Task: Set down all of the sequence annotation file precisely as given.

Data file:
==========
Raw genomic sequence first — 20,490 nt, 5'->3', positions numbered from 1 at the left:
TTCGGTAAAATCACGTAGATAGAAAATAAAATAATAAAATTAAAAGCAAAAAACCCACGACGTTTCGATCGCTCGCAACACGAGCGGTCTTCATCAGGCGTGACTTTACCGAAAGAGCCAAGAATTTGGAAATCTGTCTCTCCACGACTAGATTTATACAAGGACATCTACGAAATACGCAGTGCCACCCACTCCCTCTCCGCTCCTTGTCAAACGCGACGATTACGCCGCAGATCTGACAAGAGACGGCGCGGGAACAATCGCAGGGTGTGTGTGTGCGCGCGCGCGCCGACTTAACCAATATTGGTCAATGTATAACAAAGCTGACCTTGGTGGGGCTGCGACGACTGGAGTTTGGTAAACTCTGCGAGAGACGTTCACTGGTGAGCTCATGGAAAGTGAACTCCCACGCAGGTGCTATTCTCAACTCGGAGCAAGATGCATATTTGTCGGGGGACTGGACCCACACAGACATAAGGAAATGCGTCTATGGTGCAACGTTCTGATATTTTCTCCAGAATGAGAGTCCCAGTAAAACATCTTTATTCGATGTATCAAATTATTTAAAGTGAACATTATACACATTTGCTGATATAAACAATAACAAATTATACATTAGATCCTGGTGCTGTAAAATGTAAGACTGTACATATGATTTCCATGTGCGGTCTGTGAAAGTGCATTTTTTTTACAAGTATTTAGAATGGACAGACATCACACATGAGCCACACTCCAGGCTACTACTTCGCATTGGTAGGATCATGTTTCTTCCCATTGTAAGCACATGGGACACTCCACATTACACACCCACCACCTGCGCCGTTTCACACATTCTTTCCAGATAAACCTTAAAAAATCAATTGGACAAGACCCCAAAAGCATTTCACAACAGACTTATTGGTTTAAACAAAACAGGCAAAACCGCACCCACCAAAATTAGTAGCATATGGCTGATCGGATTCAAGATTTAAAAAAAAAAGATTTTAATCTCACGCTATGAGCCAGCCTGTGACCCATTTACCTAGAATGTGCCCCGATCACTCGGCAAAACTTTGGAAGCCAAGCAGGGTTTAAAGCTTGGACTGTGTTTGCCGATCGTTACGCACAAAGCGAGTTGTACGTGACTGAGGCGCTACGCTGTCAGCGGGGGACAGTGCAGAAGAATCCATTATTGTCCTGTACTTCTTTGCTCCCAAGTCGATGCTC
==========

Raw genomic sequence first — 20,490 nt, 5'->3', positions numbered from 1 at the left:
TTCGGTAAAATCACGTAGATAGAAAATAAAATAATAAAATTAAAAGCAAAAAACCCACGACGTTTCGATCGCTCGCAACACGAGCGGTCTTCATCAGGCGTGACTTTACCGAAAGAGCCAAGAATTTGGAAATCTGTCTCTCCACGACTAGATTTATACAAGGACATCTACGAAATACGCAGTGCCACCCACTCCCTCTCCGCTCCTTGTCAAACGCGACGATTACGCCGCAGATCTGACAAGAGACGGCGCGGGAACAATCGCAGGGTGTGTGTGTGCGCGCGCGCGCCGACTTAACCAATATTGGTCAATGTATAACAAAGCTGACCTTGGTGGGGCTGCGACGACTGGAGTTTGGTAAACTCTGCGAGAGACGTTCACTGGTGAGCTCATGGAAAGTGAACTCCCACGCAGGTGCTATTCTCAACTCGGAGCAAGATGCATATTTGTCGGGGGACTGGACCCACACAGACATAAGGAAATGCGTCTATGGTGCAACGTTCTGATATTTTCTCCAGAATGAGAGTCCCAGTAAAACATCTTTATTCGATGTATCAAATTATTTAAAGTGAACATTATACACATTTGCTGATATAAACAATAACAAATTATACATTAGATCCTGGTGCTGTAAAATGTAAGACTGTACATATGATTTCCATGTGCGGTCTGTGAAAGTGCATTTTTTTTACAAGTATTTAGAATGGACAGACATCACACATGAGCCACACTCCAGGCTACTACTTCGCATTGGTAGGATCATGTTTCTTCCCATTGTAAGCACATGGGACACTCCACATTACACACCCACCACCTGCGCCGTTTCACACATTCTTTCCAGATAAACCTTAAAAAATCAATTGGACAAGACCCCAAAAGCATTTCACAACAGACTTATTGGTTTAAACAAAACAGGCAAAACCGCACCCACCAAAATTAGTAGCATATGGCTGATCGGATTCAAGATTTAAAAAAAAAAGATTTTAATCTCACGCTATGAGCCAGCCTGTGACCCATTTACCTAGAATGTGCCCCGATCACTCGGCAAAACTTTGGAAGCCAAGCAGGGTTTAAAGCTTGGACTGTGTTTGCCGATCGTTACGCACAAAGCGAGTTGTACGTGACTGAGGCGCTACGCTGTCAGCGGGGGACAGTGCAGAAGAATCCATTATTGTCCTGTACTTCTTTGCTCCCAAGTCGATGCTC